After orthodontic treatment, the retention phase is intended to maintain the corrected occlusion and function. Without retention, one expects relapse, or unfavorable change from the final occlusion [1
]. A favorable change after orthodontic treatment also occurs, called settling. Teeth naturally will erupt toward each other to find stable points of contact, improving intercuspation and masticatory function. With settling, the number of occlusal contacts increases [2
]. Dental occlusion and occlusal forces have been suggested as one of the factors for stability since the development of contemporary orthodontics. Edward H. Angle, known as the father of modern orthodontics, stressed the importance of occlusal factors for the post-treatment stability [3
After achieving the desired occlusion through orthodontic treatment, several types of removable retainers, such as the Hawley retainer, circumferential retainer, or a vacuum formed retainer (VFR) are prescribed and applied to patients. Comparative studies have been reported of the effects of various removable retainers on retention. Demir et al. compared the VFR with the Hawley retainer [4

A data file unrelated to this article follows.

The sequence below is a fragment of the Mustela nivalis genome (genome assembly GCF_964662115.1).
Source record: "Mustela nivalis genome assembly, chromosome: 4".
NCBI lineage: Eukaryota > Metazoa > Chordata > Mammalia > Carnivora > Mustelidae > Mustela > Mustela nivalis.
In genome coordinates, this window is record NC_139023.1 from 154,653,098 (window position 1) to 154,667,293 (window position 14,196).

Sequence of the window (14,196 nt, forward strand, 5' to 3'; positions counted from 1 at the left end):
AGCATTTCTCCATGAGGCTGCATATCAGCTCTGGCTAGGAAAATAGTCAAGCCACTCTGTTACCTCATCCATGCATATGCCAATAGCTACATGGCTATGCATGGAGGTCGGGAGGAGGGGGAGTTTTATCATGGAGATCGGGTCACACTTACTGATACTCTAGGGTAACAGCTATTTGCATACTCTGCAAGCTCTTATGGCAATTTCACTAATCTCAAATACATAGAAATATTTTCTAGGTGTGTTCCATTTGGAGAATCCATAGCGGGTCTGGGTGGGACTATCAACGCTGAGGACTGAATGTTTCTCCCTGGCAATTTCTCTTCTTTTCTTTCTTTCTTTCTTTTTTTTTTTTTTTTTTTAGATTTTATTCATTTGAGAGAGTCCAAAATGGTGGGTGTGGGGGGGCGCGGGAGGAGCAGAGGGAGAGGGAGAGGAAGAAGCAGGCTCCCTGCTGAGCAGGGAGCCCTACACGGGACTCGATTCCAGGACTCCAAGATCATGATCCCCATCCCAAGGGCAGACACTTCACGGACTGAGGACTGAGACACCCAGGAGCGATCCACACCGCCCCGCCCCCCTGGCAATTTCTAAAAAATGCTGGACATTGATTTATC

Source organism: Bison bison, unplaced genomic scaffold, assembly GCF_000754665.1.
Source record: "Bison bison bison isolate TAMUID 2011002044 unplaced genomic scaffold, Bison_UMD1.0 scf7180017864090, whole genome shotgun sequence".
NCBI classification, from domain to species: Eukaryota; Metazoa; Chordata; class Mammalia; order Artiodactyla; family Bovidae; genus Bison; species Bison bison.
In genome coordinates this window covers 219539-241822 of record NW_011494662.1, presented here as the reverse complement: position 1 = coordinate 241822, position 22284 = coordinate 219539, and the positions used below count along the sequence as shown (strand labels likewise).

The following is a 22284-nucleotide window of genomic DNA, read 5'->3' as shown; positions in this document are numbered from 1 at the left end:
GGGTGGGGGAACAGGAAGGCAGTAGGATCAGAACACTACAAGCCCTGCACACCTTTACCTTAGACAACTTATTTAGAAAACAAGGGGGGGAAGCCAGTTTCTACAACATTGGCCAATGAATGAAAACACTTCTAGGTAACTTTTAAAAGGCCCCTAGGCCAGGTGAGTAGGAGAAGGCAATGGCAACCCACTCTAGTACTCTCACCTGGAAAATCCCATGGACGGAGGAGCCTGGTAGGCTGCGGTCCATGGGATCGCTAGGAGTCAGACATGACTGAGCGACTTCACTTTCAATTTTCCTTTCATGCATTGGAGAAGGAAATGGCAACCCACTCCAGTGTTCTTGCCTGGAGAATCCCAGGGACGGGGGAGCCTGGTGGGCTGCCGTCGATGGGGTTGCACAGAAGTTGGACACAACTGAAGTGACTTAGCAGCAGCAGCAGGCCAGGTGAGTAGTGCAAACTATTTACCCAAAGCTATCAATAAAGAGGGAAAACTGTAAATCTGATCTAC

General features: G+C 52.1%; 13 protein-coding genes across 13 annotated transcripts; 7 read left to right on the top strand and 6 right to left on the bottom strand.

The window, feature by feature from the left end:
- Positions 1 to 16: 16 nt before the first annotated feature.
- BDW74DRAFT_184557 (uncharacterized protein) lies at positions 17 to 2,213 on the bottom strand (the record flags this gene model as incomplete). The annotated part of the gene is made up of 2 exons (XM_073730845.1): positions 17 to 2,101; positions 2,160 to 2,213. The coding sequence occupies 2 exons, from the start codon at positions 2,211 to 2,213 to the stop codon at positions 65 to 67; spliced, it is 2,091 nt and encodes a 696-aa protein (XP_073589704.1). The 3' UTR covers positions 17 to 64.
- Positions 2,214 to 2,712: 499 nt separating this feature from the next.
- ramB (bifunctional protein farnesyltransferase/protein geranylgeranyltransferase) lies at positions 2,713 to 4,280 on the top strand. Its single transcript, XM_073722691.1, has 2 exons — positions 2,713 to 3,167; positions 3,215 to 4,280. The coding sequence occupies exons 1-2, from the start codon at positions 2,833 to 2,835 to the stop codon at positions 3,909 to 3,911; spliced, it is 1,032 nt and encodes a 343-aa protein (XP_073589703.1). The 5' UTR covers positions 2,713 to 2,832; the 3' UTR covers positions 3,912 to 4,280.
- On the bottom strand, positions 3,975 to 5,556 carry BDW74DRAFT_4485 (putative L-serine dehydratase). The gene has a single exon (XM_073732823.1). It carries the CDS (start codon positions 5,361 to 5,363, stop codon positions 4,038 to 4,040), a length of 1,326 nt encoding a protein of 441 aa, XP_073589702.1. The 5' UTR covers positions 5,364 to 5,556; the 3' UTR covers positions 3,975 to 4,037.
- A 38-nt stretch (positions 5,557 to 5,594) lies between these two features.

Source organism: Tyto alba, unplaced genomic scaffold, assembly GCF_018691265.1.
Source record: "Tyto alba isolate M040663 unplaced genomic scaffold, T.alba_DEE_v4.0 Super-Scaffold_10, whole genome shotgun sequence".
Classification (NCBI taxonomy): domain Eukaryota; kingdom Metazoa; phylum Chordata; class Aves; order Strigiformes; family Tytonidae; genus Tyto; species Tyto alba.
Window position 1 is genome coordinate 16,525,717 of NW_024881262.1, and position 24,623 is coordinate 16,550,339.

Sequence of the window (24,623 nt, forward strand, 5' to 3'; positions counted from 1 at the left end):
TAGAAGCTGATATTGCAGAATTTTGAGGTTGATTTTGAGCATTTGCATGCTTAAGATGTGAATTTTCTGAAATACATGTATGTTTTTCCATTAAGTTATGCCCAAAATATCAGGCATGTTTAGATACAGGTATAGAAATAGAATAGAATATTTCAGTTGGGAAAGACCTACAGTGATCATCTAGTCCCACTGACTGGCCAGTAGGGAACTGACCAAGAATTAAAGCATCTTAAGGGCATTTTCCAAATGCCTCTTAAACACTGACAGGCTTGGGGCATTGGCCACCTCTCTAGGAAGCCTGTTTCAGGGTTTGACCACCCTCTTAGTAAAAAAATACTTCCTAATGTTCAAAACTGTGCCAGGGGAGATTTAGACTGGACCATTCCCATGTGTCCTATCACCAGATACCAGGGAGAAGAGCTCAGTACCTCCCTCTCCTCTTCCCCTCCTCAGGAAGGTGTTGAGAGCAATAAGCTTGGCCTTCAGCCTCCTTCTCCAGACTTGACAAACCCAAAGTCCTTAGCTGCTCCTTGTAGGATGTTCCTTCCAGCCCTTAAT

] and showed that the VFR was more effective to retain the mandibular anterior teeth during the retention period. Rowland et al. [5
] suggested a similar result: that the VFRs had more effective influence on the retention of mandibular incisors. While the VFR showed good post-treatment retention, occlusal settling is interfered with. Moreover, the clear aligner, similar to the VFR, causes posterior open bite because of the posterior interocclusal plastic layers [6
]. In addition to the prevention of occlusal settling, the VFR has poor wear resistance and durability of the occlusal surfaces, and the materials of this retainer have dimensional instability.
To overcome these limitations, a new type of clear retainer was developed called the Oral-treaper (OTP) (Figure 1
]. It is composed of multiple layers of polymers. The outer layer was made of modified polyethylene terephthalate glycol (PETG), which has good fatigue resistance and dimensional stability [9
]. The middle layer is thermoplastic polyurethane (TPU) to increase the elasticity and relieve the forces delivered to the appliance [10